City of Roswell v. Gallegos

Annotate this Case

420 P.2d 438 (1966)

77 N.M. 170

CITY OF ROSWELL, New Mexico, Plaintiff-Appellee, v. Robert Lucero GALLEGOS, Defendant-Appellant.

No. 8013.

Supreme Court of New Mexico.

November 21, 1966.

Osborn & Laughlin, Roswell, for appellant.

James B. Stapp, Roswell, for appellee.

OPINION

E.T. HENSLEY, Jr., Chief Judge, Court of Appeals.

The appellant was charged with the illegal sale of alcoholic liquor in violation of a municipal ordinance. Trial in the municipal court resulted in a conviction. Thereafter, there was an appeal to the district court of Chaves County where the case was again tried and ended in a finding of guilty by the court. From that conviction and sentence the appeal to this court followed.

In the trial before the district court two witnesses were heard on matters germane to the issues. One was a city policeman, the other was the defendant. The testimony was succinct. The appellant here relies upon three propositions for reversal and neither the appellant nor the city have submitted any authorities for their respective positions.

The appellant first complains that the appellee failed to lay the proper predicate for the introduction of the evidence on which appellant's conviction is founded and that the trial court erred in admitting or considering said evidence. From the appellant's arguments and statements in his brief we surmise that the evidence objected to was the brown paper bag containing one pint of vodka and four cans of *439 beer. We cannot say that this is the evidence on which the conviction was based inasmuch as the city policemen had previously testified concerning the purchase of the items from the defendant and it was stipulated that the defendant had no license for the sale of alcoholic liquor. Further, the appellant expressly waived inquiry as to the alcoholic nature of the contents of the exhibit. If the trial court believed the city policeman there was sufficient evidence to sustain the conviction without the exhibit. Argument by the appellant indicates that considerable reliance is based upon the alleged error committed by the court in examining the witness prior to the reception of the exhibit into evidence. In City of Portales v. Bell, 72 N.M. 80, 380 P.2d 826, we had occasion to comment on the propriety of a trial judge to question a witness. The trial judge has a wide discretion in the conduct of a trial and the examination here neither discloses nor indicates any partiality. We find no error was committed by the trial court either in examining the witness or admitting the exhibit into evidence. Even if the admission of the exhibit into evidence was error it would not be available here unless it appears that the trial court relied upon it in reaching its decision. Moore v. Moore, 28 N.M. 463, 214 P. 585.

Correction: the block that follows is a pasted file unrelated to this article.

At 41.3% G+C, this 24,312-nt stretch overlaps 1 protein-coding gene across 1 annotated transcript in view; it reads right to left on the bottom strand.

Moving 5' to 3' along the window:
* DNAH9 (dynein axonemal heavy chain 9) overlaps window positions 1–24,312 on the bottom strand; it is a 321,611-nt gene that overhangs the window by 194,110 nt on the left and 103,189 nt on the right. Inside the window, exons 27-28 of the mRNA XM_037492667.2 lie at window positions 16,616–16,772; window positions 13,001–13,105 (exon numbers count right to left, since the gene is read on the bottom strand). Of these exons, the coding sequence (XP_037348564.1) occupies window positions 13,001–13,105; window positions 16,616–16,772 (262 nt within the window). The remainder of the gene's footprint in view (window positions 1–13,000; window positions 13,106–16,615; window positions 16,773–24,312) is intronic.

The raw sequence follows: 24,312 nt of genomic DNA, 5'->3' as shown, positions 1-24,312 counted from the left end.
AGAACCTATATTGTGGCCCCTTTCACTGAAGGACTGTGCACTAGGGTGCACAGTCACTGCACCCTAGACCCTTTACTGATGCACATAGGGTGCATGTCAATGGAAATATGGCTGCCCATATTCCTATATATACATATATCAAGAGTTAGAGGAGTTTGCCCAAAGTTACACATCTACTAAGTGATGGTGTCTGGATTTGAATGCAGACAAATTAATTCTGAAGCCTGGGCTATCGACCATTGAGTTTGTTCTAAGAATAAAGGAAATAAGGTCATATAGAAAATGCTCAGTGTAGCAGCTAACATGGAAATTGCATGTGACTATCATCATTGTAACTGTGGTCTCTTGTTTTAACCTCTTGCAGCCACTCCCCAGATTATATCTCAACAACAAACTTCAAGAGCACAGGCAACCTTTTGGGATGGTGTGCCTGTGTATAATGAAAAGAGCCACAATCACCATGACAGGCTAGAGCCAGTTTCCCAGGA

The second point advanced by the appellant is that the evidence was insufficient to prove beyond a reasonable doubt that the appellant was guilty of the charge. We have reviewed the record and see no good reason for repeating it here. We agree with the trial court's appraisal of the evidence.